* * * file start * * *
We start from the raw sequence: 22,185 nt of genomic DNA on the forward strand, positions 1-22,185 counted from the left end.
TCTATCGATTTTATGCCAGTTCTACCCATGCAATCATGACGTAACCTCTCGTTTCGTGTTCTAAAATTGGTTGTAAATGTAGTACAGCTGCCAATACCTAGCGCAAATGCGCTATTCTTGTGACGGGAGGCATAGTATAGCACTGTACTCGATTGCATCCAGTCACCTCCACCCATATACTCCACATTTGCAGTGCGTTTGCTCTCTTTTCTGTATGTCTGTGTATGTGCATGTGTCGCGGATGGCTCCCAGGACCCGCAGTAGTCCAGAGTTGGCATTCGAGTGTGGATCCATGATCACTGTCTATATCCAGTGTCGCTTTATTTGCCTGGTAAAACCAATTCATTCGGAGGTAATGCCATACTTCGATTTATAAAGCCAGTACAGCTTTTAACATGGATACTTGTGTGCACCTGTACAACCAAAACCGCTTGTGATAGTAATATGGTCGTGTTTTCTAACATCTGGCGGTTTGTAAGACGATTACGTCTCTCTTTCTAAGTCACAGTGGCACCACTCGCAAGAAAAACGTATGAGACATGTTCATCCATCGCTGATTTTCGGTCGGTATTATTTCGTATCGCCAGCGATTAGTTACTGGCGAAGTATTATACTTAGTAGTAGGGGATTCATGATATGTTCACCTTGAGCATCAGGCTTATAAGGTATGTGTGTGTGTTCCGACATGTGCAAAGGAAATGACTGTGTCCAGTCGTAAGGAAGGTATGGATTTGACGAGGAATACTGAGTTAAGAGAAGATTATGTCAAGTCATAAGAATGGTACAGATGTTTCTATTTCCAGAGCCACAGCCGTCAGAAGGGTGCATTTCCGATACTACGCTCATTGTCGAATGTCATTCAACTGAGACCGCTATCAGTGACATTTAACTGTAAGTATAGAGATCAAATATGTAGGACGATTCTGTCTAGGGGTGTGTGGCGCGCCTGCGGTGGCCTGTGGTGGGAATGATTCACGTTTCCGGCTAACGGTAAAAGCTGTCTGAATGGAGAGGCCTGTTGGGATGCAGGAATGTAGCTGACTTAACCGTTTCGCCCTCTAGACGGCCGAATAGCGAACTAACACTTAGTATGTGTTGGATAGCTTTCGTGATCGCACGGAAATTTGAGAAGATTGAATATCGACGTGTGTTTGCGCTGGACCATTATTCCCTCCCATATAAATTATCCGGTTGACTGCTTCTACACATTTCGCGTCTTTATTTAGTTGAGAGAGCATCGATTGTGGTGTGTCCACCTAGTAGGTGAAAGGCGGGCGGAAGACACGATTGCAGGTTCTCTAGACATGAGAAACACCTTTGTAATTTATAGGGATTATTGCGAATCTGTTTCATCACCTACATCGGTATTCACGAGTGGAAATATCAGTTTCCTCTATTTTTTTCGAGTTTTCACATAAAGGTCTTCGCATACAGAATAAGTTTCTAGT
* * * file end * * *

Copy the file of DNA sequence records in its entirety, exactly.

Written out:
We start from the raw sequence: 22,185 nt of genomic DNA on the forward strand, positions 1-22,185 counted from the left end.
TCTATCGATTTTATGCCAGTTCTACCCATGCAATCATGACGTAACCTCTCGTTTCGTGTTCTAAAATTGGTTGTAAATGTAGTACAGCTGCCAATACCTAGCGCAAATGCGCTATTCTTGTGACGGGAGGCATAGTATAGCACTGTACTCGATTGCATCCAGTCACCTCCACCCATATACTCCACATTTGCAGTGCGTTTGCTCTCTTTTCTGTATGTCTGTGTATGTGCATGTGTCGCGGATGGCTCCCAGGACCCGCAGTAGTCCAGAGTTGGCATTCGAGTGTGGATCCATGATCACTGTCTATATCCAGTGTCGCTTTATTTGCCTGGTAAAACCAATTCATTCGGAGGTAATGCCATACTTCGATTTATAAAGCCAGTACAGCTTTTAACATGGATACTTGTGTGCACCTGTACAACCAAAACCGCTTGTGATAGTAATATGGTCGTGTTTTCTAACATCTGGCGGTTTGTAAGACGATTACGTCTCTCTTTCTAAGTCACAGTGGCACCACTCGCAAGAAAAACGTATGAGACATGTTCATCCATCGCTGATTTTCGGTCGGTATTATTTCGTATCGCCAGCGATTAGTTACTGGCGAAGTATTATACTTAGTAGTAGGGGATTCATGATATGTTCACCTTGAGCATCAGGCTTATAAGGTATGTGTGTGTGTTCCGACATGTGCAAAGGAAATGACTGTGTCCAGTCGTAAGGAAGGTATGGATTTGACGAGGAATACTGAGTTAAGAGAAGATTATGTCAAGTCATAAGAATGGTACAGATGTTTCTATTTCCAGAGCCACAGCCGTCAGAAGGGTGCATTTCCGATACTACGCTCATTGTCGAATGTCATTCAACTGAGACCGCTATCAGTGACATTTAACTGTAAGTATAGAGATCAAATATGTAGGACGATTCTGTCTAGGGGTGTGTGGCGCGCCTGCGGTGGCCTGTGGTGGGAATGATTCACGTTTCCGGCTAACGGTAAAAGCTGTCTGAATGGAGAGGCCTGTTGGGATGCAGGAATGTAGCTGACTTAACCGTTTCGCCCTCTAGACGGCCGAATAGCGAACTAACACTTAGTATGTGTTGGATAGCTTTCGTGATCGCACGGAAATTTGAGAAGATTGAATATCGACGTGTGTTTGCGCTGGACCATTATTCCCTCCCATATAAATTATCCGGTTGACTGCTTCTACACATTTCGCGTCTTTATTTAGTTGAGAGAGCATCGATTGTGGTGTGTCCACCTAGTAGGTGAAAGGCGGGCGGAAGACACGATTGCAGGTTCTCTAGACATGAGAAACACCTTTGTAATTTATAGGGATTATTGCGAATCTGTTTCATCACCTACATCGGTATTCACGAGTGGAAATATCAGTTTCCTCTATTTTTTTCGAGTTTTCACATAAAGGTCTTCGCATACAGAATAAGTTTCTAGT